Then I was the centre of a fight for breath and even life, I tremendously imagined, as hundreds more surged towards the envied vantage point I had gained. The pressure and the heat became almost intolerable and unkind things were said to the people who were pushing from behind, though they too were being pushed by the unknown hordes behind them. Suddenly the pressure slackened in this bitter corner. A gate leading to the paddock had been opened to let some people through and, like a minnow in a millrace; I was caught up and swirled through. The next moment about a hundred of us found ourselves walking along the cinder track. The police were trying to fit us in to less -packed places in the stand behind the goal to the accompaniment of indignant hoots from the crowds, who view we were blocking. While I was directly behind the goal there was a flurry and a whoosh, and the ball hurtled in to the net not a few yards from my ear. Frenzied shouts of delight indicated that this was a goal, but I was too dazed to care.
The second article reported that...
It is doubtful whether there has been such a scene at Boundary Park. The presence of Everton supporters in the town in the early afternoon might had been a warning, but such a tremendous invasion was never expected. Our newspaper says the club had 33,000 in the town. The number of people who failed to gain admission was said to be seven thousand.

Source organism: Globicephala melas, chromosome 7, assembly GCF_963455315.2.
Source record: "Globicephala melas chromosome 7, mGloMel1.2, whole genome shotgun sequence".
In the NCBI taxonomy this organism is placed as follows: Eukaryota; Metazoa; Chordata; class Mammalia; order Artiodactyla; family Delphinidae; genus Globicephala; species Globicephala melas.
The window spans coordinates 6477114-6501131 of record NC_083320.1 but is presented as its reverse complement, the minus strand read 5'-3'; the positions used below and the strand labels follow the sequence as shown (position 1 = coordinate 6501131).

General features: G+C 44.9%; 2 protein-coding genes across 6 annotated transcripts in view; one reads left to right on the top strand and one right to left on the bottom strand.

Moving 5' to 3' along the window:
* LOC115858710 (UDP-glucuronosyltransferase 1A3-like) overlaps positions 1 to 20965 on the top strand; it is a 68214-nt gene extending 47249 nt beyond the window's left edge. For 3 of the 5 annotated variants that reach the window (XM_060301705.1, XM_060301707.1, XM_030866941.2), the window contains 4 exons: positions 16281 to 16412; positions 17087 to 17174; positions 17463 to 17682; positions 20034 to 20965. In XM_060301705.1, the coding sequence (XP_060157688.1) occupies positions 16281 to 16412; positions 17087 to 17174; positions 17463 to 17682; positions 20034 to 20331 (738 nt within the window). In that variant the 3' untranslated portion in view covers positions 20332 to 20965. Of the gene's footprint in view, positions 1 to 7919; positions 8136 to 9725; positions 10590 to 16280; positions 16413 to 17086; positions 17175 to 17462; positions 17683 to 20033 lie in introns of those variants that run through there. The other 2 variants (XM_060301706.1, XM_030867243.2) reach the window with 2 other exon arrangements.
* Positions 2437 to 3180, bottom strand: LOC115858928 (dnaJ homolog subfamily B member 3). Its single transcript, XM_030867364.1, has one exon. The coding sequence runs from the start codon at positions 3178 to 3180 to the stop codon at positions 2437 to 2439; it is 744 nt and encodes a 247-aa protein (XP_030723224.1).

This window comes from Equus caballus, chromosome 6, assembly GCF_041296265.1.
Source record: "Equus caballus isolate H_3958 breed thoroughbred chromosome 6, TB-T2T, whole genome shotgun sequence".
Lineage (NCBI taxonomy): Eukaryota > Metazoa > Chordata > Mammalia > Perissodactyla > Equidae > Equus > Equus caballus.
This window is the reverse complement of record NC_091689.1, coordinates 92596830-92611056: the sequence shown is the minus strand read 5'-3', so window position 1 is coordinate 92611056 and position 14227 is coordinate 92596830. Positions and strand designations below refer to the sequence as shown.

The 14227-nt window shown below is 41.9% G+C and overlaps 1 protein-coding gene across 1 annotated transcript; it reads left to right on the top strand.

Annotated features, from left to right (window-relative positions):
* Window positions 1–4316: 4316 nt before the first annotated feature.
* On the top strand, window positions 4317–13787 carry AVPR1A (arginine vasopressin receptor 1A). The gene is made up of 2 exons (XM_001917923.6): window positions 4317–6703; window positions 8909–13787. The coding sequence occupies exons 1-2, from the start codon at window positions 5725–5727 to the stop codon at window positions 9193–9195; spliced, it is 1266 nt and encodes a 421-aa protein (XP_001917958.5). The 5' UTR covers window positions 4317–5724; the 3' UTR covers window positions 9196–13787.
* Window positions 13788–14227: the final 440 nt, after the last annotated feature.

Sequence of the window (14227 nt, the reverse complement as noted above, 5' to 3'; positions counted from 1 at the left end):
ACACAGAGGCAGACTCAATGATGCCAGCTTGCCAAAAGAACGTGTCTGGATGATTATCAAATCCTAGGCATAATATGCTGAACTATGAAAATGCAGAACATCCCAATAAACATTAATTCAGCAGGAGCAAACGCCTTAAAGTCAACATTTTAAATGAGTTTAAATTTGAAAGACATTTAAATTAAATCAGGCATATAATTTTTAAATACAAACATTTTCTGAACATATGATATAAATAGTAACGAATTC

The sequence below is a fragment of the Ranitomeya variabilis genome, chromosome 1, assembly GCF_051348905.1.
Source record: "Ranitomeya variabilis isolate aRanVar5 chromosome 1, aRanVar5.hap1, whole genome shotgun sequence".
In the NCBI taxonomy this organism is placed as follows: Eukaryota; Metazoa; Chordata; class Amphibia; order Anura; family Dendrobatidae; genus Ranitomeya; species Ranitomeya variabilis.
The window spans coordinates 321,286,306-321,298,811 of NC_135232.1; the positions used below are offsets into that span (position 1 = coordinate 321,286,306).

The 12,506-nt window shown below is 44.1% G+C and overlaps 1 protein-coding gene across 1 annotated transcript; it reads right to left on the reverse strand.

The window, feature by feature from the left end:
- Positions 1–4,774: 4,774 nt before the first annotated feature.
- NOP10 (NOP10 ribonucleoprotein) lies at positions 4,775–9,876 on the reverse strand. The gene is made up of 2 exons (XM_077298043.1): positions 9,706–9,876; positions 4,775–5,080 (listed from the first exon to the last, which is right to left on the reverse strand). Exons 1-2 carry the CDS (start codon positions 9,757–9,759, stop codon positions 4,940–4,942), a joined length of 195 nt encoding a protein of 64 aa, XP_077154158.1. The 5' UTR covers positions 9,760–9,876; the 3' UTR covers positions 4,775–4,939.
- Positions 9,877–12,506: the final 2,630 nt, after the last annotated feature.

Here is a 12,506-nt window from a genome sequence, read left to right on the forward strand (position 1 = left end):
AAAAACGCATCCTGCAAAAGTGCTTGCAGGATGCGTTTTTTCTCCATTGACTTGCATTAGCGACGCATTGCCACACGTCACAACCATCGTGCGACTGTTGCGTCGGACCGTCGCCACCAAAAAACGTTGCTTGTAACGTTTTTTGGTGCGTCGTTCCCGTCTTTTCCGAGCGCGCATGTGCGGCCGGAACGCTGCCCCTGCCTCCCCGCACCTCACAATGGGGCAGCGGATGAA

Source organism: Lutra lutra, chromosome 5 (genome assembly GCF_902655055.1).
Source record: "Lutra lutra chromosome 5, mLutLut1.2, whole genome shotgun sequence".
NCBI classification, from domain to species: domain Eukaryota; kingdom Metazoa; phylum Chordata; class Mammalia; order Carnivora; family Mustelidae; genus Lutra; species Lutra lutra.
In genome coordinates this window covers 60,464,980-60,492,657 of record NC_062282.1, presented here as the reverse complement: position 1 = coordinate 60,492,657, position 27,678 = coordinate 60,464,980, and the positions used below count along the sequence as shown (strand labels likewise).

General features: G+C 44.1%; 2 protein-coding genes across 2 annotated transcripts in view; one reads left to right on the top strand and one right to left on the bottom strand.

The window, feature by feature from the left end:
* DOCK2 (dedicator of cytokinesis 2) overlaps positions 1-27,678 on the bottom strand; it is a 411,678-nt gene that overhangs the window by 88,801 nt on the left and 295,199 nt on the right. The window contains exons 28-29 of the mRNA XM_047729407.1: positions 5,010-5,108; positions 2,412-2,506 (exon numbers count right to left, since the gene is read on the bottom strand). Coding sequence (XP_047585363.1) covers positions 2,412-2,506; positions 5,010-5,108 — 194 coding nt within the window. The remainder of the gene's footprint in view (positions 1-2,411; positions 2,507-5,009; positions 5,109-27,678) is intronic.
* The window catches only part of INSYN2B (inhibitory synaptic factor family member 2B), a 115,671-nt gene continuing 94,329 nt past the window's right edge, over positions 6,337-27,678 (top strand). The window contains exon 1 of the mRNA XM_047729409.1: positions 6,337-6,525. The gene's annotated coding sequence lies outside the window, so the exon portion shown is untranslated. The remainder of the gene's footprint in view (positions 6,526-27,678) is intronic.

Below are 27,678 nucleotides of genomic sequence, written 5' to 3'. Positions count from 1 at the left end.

The match meanwhile had got under way and the large crowd of Everton followers were soon cheering John Willie Parker gave them the lead after 7 minutes of play. George Burnett, a former player with Everton, was in the Oldham goal and it was his two errors which gave Everton a 3 goal. The Oldham goalkeeper, when challenged by Dave Hickson, allowed long ball forward, played in to the goal mouth by Tommy Jones, to sail past him in to the net. Minutes the same player failed to hold a shot from Wally Fielding and Parker was again on hand to turn the ball past him in to the unguarded net. Everton then increased their lead thanks to brilliant solo effort by Dave Hickson. The Everton men picked up the ball on the half way line and ran towards the Oldham goal. He beat three opposing defenders before letting lose a fierce left footed drive to score the best goal of the night. Everton when half time arrived, were leading by 4 goals to nothing.